Published on: 19.09.99 in: Vol 1 (1999): Supplement 1
FTO4/449: Use of Software Agents for Treating Disease over the Internet
Introduction: Mobility, responsivity, autonomy, learning, and collaboration are characteristics commonly shared by biological and software agents. Our investigation into the physiological resources of communication suggested the possibility of using software rather than chemical agents in the treatment of disease. Assuming that the human body has adapting host platforms to agents presented in a form coherent with the biological conditions of receptivity, we developed a system that enables software agents to transport their state into the human body. A small-scale feasibility study was conducted to determine the value of this novel research path.
Methods: For a case-comparison, we studied 12 volunteers suffering from mild to moderate asthma and 15 healthy volunteers as controls. The subjects were teleconsulted over the Internet using a custom system (Biosign, Canada) that programs progressive analysis of Pulsewave and Oximetry Parameters (POP) acquired using a DAQ board (National Instruments, USA). POP patterns were identified and interpreted by an expert system integrated between the sensor and the effector units. Software agents were selected based on POP patterns and deployed over the Internet.
Results: All patients exhibited significant POP pattern divagation (P<0.001) compared with the controls. Four patients responded promptly to treatments using software agents, with no relapse during a six-week follow-up. The other patients did not respond at all. No side effects have been observed or reported.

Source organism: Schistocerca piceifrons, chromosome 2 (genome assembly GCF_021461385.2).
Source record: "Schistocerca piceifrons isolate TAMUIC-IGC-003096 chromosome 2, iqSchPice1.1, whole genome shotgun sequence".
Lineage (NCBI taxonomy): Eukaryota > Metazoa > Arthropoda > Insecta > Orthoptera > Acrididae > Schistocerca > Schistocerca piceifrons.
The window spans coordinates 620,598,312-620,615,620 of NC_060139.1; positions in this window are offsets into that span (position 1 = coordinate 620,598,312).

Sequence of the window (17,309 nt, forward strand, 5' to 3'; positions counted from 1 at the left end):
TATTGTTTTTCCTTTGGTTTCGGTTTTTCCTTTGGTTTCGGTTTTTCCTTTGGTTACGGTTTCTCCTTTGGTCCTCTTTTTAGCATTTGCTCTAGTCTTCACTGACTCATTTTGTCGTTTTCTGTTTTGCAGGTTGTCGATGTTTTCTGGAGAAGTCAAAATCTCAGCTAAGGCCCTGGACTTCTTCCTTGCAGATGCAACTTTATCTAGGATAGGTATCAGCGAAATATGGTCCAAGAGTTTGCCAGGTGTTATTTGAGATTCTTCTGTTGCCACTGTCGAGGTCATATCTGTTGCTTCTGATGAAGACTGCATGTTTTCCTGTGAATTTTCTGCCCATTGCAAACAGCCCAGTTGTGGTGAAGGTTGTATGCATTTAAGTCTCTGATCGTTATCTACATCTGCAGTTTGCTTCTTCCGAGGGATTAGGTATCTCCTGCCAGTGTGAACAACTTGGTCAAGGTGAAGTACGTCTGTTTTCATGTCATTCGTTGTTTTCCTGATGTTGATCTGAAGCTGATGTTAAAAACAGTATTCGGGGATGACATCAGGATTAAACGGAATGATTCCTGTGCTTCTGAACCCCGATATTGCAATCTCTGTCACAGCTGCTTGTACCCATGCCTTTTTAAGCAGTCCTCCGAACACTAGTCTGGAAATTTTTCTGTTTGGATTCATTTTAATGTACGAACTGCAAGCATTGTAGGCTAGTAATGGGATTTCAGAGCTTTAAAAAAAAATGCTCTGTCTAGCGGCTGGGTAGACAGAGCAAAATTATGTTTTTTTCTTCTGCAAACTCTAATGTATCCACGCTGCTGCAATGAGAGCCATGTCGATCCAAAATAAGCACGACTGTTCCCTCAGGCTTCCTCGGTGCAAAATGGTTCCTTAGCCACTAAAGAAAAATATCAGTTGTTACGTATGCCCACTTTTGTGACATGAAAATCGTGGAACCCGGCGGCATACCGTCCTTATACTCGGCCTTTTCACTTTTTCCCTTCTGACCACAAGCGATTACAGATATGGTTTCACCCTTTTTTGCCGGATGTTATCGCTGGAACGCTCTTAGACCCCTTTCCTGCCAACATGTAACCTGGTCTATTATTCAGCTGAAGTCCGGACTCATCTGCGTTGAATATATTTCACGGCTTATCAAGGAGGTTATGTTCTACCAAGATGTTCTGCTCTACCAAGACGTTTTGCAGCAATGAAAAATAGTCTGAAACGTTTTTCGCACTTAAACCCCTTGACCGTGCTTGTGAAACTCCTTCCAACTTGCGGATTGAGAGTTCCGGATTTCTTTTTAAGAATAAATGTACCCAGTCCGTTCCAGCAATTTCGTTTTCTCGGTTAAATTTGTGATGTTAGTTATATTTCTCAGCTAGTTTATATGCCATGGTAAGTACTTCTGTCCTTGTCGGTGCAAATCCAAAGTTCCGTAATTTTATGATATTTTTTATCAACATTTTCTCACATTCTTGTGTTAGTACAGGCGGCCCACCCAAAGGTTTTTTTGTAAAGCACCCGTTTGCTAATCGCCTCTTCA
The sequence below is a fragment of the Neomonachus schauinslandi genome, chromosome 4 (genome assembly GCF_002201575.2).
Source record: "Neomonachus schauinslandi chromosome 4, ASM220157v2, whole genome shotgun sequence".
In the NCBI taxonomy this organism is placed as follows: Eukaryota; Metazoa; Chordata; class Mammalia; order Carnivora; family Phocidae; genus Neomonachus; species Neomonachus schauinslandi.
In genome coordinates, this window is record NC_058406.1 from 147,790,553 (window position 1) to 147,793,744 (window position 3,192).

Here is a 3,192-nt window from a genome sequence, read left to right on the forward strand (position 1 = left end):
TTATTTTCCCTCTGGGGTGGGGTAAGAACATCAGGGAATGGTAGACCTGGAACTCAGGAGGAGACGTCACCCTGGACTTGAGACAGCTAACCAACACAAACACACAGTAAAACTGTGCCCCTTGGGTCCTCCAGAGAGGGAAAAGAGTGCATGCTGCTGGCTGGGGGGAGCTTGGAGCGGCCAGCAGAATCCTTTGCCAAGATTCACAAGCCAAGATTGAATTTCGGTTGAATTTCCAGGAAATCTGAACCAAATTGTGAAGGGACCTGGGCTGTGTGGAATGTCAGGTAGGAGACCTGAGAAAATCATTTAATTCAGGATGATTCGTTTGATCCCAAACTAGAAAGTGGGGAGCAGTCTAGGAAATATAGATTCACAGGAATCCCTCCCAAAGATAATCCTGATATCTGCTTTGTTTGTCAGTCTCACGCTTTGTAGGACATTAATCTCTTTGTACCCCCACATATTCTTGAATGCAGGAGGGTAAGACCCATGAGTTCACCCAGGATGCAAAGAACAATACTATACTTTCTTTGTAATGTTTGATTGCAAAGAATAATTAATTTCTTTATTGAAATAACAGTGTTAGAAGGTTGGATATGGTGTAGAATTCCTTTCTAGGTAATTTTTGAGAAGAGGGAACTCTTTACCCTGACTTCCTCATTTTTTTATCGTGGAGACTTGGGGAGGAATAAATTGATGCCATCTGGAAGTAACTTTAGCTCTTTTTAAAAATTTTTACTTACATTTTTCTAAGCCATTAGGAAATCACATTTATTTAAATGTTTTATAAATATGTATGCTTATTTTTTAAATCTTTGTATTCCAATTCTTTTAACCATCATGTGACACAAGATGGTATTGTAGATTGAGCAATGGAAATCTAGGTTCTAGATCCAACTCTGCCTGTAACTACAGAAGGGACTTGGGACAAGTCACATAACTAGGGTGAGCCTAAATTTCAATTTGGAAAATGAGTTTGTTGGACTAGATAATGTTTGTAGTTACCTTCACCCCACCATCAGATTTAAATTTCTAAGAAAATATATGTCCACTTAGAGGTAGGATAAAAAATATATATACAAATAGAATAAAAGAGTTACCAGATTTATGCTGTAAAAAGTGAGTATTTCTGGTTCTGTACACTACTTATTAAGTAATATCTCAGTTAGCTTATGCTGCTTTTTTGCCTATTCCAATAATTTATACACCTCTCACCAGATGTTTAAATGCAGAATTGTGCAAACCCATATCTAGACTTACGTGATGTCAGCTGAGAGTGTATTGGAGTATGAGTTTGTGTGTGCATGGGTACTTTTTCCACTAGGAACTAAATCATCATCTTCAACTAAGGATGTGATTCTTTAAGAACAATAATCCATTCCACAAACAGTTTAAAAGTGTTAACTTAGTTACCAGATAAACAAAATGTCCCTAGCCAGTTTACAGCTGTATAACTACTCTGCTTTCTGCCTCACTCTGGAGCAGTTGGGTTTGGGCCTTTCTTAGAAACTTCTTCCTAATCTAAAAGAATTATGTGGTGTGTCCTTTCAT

Discussion: The results are discussed for each case. They suggest that digital therapy - namely, the therapeutic use of software agents, may be a viable and desirable alternative, especially when assessed according to the primary aims of telemedicine. Treating disease by means of software agents deployed over the Internet is, in our opinion, a goal attainable within the limits of current technology.
J Med Internet Res 1999;1(suppl1):e29)
Edited by G. Eysenbach; This is a non-peer-reviewed article. published 19.09.99
Except where otherwise noted, articles published in the Journal of Medical Internet Research are distributed under the terms of the Creative Commons Attribution License (http://www.creativecommons.org/licenses/by/2.0/), which permits unrestricted use, distribution, and reproduction in any medium, provided the original work is properly cited.